Human saliva coronal microleakage in obturated root canals: an in vitro study.

By Magura ME, Kafrawy AH, Brown CE, Newton CW

Date: 10/1991
Journal: JOE

Purpose:  to evaluate coronal leakage of human saliva in endodontically treated maxillary anterior teeth. .

N= 160 maxillary anteriors


•The teeth were instrumented to size 60 H file.

•specimens distribution (Fig.1):

•10 teeth were not obturated; (+ve controls)

•100 teeth were obturated by lateral condensation of GP and Roth’s sealer but did not receive temporary restoration (experimental group)

•50 teeth were obturated and received IRM temporaries to a thickness of 3 mm. ( -ve  controls).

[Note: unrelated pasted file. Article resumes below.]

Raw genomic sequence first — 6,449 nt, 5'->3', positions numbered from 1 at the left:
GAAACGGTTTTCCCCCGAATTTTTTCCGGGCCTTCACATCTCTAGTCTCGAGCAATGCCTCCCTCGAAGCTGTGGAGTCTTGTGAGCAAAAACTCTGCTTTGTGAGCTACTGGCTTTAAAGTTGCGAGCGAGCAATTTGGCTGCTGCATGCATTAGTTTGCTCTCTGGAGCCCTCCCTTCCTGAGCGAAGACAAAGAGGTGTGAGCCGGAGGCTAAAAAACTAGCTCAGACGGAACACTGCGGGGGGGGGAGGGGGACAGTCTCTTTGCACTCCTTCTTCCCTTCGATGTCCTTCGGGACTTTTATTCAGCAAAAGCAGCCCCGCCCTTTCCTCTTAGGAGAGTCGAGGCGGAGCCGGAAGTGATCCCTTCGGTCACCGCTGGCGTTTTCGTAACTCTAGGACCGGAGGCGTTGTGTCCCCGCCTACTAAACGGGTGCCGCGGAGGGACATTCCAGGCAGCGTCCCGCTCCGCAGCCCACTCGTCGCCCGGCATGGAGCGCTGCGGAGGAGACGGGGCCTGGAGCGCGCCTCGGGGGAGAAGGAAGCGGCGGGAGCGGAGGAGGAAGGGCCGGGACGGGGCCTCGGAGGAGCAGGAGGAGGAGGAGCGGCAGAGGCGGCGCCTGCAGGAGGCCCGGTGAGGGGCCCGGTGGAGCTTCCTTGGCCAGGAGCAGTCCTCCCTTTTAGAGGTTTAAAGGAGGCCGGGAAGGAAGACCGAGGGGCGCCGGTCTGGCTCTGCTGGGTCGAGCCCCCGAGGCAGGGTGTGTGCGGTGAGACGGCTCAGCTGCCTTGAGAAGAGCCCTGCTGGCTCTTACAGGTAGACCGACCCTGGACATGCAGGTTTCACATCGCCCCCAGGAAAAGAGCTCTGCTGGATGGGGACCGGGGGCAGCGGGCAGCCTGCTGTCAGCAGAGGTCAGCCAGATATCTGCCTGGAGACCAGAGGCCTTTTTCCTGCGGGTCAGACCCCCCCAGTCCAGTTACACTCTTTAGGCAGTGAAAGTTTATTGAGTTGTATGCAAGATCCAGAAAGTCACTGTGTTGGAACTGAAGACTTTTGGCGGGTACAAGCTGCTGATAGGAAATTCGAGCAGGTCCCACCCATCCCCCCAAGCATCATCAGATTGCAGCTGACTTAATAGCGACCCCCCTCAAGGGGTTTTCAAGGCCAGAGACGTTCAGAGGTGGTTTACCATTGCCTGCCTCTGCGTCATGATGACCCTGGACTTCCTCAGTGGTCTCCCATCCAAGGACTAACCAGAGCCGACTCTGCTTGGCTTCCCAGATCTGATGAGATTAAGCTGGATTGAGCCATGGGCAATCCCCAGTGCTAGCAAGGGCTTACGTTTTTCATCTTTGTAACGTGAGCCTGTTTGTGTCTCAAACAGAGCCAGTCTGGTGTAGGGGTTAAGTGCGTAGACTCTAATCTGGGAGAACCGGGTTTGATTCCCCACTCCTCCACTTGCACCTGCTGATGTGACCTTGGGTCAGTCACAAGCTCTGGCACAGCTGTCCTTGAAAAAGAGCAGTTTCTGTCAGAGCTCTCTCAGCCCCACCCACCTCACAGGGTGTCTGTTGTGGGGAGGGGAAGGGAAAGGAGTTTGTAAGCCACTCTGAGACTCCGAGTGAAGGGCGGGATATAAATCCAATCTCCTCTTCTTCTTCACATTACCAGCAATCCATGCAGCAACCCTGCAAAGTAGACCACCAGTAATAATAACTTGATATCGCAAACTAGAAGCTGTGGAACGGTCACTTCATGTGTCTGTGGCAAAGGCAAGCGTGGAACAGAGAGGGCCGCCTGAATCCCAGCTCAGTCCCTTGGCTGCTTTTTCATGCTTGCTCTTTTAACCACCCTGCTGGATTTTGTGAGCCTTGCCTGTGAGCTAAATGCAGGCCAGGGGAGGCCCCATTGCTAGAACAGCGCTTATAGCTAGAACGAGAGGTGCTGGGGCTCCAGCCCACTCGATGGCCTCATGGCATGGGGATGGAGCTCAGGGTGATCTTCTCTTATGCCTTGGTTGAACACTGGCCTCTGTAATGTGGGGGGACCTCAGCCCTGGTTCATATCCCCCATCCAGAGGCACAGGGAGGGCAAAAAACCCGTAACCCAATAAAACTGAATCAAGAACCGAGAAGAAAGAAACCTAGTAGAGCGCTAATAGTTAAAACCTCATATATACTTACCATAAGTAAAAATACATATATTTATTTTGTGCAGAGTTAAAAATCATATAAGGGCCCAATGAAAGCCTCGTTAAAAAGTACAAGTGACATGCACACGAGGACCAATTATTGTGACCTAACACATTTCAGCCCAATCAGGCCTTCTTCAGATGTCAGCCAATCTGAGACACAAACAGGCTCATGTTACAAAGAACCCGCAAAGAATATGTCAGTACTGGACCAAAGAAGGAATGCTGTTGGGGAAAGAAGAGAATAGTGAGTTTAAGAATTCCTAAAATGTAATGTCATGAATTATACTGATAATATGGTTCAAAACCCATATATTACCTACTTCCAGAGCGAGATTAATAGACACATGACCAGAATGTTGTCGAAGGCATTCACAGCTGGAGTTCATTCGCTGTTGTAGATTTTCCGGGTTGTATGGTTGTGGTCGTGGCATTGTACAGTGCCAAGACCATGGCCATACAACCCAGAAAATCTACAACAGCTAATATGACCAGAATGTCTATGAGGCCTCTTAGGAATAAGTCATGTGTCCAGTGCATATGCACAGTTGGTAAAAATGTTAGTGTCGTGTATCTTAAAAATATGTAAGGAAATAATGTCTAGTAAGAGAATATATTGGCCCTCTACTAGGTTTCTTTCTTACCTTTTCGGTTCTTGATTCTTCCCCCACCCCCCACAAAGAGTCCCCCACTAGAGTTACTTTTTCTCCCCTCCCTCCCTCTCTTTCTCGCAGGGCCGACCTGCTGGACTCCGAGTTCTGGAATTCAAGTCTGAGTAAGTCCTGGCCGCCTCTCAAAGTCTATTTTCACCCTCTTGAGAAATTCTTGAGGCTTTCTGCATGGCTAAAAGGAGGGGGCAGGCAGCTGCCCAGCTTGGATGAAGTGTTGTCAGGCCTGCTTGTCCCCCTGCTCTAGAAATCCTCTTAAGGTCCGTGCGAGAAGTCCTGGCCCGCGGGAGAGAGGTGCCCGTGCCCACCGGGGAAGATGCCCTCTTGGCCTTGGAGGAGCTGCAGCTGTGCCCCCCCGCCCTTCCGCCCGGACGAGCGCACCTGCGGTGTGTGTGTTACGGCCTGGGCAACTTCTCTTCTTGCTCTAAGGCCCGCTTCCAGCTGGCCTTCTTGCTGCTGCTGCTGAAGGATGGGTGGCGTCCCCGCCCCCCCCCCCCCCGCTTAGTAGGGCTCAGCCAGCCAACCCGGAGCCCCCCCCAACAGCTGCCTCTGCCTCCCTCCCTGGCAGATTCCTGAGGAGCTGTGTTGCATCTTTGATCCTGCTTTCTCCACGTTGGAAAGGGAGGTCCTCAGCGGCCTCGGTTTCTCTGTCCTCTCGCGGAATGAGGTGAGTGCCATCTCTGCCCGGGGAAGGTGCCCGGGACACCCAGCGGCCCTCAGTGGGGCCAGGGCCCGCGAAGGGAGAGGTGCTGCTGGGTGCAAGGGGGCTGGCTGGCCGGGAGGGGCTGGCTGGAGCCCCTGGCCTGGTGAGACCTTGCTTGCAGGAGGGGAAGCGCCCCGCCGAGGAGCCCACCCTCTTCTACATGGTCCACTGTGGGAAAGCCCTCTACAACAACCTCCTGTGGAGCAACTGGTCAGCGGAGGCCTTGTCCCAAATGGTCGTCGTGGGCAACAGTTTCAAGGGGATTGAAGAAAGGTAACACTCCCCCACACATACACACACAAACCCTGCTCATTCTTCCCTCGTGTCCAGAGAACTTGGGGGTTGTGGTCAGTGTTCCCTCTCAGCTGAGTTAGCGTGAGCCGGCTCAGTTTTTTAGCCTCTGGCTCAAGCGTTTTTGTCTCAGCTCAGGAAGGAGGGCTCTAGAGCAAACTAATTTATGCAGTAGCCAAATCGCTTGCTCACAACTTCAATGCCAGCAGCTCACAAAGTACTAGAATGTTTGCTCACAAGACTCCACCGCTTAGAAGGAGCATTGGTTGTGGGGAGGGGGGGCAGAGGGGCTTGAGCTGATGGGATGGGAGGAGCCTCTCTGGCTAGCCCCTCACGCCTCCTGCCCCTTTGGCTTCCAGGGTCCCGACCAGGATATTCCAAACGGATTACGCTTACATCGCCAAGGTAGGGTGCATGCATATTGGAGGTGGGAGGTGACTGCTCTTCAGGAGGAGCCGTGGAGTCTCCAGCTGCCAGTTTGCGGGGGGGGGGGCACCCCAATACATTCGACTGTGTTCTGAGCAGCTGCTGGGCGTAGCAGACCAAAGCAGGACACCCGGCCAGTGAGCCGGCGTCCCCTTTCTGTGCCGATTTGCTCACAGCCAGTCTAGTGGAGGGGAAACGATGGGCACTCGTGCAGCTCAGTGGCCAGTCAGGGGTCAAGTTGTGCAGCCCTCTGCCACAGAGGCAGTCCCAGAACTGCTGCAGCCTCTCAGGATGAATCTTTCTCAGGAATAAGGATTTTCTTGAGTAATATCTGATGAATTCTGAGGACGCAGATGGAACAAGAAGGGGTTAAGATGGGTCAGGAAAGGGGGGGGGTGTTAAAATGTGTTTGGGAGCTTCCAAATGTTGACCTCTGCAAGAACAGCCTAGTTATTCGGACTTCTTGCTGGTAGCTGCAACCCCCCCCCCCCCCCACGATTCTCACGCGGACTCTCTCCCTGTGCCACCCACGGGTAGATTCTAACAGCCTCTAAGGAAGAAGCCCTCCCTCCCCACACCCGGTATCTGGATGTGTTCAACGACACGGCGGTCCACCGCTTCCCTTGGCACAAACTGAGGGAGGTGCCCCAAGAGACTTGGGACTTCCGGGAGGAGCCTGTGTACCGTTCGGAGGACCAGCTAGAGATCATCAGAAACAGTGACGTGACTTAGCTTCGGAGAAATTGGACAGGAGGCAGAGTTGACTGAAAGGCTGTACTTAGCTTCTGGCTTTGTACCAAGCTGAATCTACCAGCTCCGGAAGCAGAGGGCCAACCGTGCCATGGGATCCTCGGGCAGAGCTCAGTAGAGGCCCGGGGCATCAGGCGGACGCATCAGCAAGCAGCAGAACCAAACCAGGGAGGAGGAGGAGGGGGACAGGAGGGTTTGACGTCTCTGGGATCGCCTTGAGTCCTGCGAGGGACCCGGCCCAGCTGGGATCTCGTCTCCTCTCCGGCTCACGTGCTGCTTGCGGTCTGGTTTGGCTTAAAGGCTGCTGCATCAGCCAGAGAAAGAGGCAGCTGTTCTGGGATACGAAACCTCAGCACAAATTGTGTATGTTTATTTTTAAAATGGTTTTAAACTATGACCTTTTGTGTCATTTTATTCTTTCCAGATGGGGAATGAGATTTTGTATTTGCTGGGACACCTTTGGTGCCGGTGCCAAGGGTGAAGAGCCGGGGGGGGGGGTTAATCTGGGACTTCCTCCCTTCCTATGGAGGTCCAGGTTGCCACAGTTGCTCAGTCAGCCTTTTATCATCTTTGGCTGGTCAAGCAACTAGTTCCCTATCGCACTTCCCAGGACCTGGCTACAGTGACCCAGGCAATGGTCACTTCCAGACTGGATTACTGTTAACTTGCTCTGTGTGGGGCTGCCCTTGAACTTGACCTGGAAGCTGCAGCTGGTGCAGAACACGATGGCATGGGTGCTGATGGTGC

•All teeth were immersed in 50 ml of whole human saliva and kept at 37 degrees and 100% humidity.

•At 2, 7, 14, 28, and 90 days, 32 teeth were removed from the saliva (2 +ve controls, 10 –ve controls, 20 experimental).

•Evaluation of saliva leakage:

•Bacterial culture was done for the 2 positive controls.

•10 experimental and 10 – controls subjected to histologic examinations. •10 experimental were immersed in Pelikan dye and assessed for dye penetration.

Most highlighted Results: 

•Salivary penetration assessed in the H & E-stained sections was significantly less than the dye penetration.

•Salivary penetration at 3 months was significantly greater than at the four earlier study periods. No difference among other time periods

•Leakage for the experimental group of teeth with no IRM restorations was not significantly different from the leakage in the control teeth with intact IRM restorations.

Clinical significance:

The results suggest retreatment of obturated root canals that have been exposed to the oral cavity for at least 3 months.